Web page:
Composer, lyricist, performer, teacher and conservationist, Adam Guettel, a patron of the 2014 London Festival of Cabaret, will appear in concert and conversation with Maria Friedman at the Ambassadors Theatre on 20 and 21 May.
Guettel’s musical The Light In The Piazza premiered on Broadway in 2005 and received six Tony Awards. Guettel also wrote music and lyrics for Floyd Collins, which received the 1996 Lucille Lortel Award for Best Musical and won him the Obie Award for Best Music. His other works include Love’s Fire and Myths and Hymns (aka Saturn Returns). Guettel is currently working on four new musicals and an opera.
As the son of composer Mary Rodgers and film and theatre producer Henry Guettel, the grandson of composer Richard Rodgers and the godson of writer and director Arthur Laurents, was it inevitable that you would take up a career in musical theatre?
For all the reasons you mention, at first I ran screaming from a life in the theatre. It just seemed like suicide. But once I succumbed I enjoyed it. Life is like melody, I guess; you try to follow expectation with surprise.
You will be talking and performing with Maria Friedman in the London Festival of Cabaret. Presumably you will be playing piano with Maria and the band, but will you also be singing?
I will be playing guitar for Maria and singing. But piano, no. For some reason, my fingers go on strike when I play piano in public. The keys look like a throng of angry strangers at a rail station. Mercifully, I only play piano in private.
In the Festival you and Maria will be performing your favourite songs. No doubt you have plenty of titles from which to choose, possibly songs by your grandfather and your mother too? And will you perhaps be singing some of your own songs?
We are going to do mostly my music. But Maria and I have some lovely songs by others that will be floating in the air. As the evening takes shape, it seems to want to be about tunes themselves; what are they? Why do we carry them our entire lives?
Cabaret appears to be flourishing in London, what do you think makes the art-form so special. What made you want to become a patron?
Cabaret is special because it’s impossibly intimate. There’s no scrim of narrative protecting the performer or the audience. The fourth wall is missing. We’re in each other’s laps. So the risk is enormous and I’m drawn to that.
Your shows Floyd Collins and Myths and Hymns (aka Saturn Returns) have gained quite a following in the UK, have you seen any of the productions staged?
I see them from time to time, but it feels a touch depressing to be wandering around seeing productions of my shows. I try to focus on new work. I have so much I want to do.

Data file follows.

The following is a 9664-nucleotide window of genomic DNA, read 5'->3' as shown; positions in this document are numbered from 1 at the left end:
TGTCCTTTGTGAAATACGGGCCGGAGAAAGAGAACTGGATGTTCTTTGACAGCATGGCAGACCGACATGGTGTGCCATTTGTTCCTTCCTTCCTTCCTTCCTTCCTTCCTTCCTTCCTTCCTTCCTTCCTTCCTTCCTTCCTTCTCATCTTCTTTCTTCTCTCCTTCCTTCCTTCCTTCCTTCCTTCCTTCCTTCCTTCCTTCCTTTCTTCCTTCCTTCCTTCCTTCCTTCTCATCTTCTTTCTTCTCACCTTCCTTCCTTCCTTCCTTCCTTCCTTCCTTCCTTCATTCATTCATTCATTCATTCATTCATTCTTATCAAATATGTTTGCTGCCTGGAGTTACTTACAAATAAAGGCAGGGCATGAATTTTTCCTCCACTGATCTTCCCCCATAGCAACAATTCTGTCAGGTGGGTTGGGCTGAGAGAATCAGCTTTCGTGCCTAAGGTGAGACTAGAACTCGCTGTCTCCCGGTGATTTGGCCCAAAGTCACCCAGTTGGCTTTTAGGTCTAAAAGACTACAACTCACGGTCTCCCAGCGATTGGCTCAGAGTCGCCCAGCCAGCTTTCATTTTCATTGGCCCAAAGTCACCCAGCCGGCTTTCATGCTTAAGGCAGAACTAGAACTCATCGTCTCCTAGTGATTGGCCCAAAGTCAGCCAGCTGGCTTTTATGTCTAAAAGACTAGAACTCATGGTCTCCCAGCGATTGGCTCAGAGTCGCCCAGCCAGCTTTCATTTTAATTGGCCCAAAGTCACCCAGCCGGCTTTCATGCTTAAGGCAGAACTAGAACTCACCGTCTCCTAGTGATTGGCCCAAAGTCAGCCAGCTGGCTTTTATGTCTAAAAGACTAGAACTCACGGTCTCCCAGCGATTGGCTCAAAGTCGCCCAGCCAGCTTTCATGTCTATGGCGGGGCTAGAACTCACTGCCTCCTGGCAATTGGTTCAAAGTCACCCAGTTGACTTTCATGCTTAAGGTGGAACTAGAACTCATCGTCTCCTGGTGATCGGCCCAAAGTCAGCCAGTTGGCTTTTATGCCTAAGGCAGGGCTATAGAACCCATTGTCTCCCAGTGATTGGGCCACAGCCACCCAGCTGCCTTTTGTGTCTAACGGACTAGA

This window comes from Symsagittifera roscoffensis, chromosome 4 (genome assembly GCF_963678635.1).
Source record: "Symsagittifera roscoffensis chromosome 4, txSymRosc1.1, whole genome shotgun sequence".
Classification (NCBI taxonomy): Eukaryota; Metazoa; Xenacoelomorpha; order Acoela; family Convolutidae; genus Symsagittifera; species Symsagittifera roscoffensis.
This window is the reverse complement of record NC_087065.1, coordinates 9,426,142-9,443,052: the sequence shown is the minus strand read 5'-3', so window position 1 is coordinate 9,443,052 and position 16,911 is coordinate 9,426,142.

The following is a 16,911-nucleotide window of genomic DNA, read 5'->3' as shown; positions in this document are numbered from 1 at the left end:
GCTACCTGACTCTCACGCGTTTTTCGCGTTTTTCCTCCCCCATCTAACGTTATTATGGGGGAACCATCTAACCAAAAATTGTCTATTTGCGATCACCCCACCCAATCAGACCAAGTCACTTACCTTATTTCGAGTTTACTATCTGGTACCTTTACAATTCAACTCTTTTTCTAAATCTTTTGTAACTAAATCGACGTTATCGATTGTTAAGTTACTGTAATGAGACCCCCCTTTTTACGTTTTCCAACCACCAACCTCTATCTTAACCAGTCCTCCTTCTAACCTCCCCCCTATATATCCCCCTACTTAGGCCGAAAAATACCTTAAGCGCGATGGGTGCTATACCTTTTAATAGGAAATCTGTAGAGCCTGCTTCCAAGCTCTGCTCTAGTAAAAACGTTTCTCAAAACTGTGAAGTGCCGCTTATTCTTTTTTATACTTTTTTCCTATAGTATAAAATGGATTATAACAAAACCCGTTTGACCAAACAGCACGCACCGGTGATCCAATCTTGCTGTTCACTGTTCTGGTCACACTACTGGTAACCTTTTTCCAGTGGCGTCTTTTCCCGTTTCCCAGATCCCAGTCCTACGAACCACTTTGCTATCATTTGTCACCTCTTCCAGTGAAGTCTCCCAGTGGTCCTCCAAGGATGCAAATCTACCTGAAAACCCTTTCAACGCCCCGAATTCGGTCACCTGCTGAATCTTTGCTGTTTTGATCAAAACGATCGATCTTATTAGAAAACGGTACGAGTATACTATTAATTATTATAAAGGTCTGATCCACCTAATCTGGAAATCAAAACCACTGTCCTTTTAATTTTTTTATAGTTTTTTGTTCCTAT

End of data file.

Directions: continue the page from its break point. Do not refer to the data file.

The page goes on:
Your biggest theatre success, The Light in the Piazza, which won six Tony Awards and five Drama Desk Awards, has played all around the world. Were you surprised by its international interest and success? And are there any plans for further productions?
There have been discussions about doing Piazza on the moon, in the Mariana Trench, and everywhere in between. I’m always surprised and grateful when it actually happens.
Some of the projects you announced in the past include Millions, from the Danny Boyle film, Days of Wine and Roses, the Jack Lemmon film, HG Wells’ The Invisible Man, and an opera based on the stories of Washington Irving. Are any of them still in the pipeline or on the back burner?
Millions is first in line and coming along well. We are doing a workshop this summer. Bob Martin is doing the book and he’s a joy to work with; funny and imaginative.
Rodgers & Hammerstein were revolutionary in their day, bringing realism to the Broadway musical. Do you think that you, as part of the next generation of composers, are producing works just as revolutionary now as their shows were in your grandfather’s day?
Do you get much time now to pursue your interests in environmental conservation? If so, it sounds like a good theme for a piece of musical theatre by Adam Guettel, don’t you agree?
I’m very glad you asked about that. No one ever does. I spend as much time as I can on conservation. When I have nothing left to say as a writer, which could be this afternoon, I’ll have something important to which I can devote myself entirely. Conservation is crucial, but campaign finance reform is really the central issue in our country. And yes, it would make a wonderful musical for an audience of like three people.
And finally… what are your favourite musicals of all time?
Well, let’s start with the original Babes in Arms.
Compiled by Michael Darvell
Readers may also be interested in:
London Festival of Cabaret 2014 line-up revealed – News
* Adam Guettel and Maria Friedman in Concert & Conversation will be performed at the Ambassadors Theatre, London on 20 and 21 May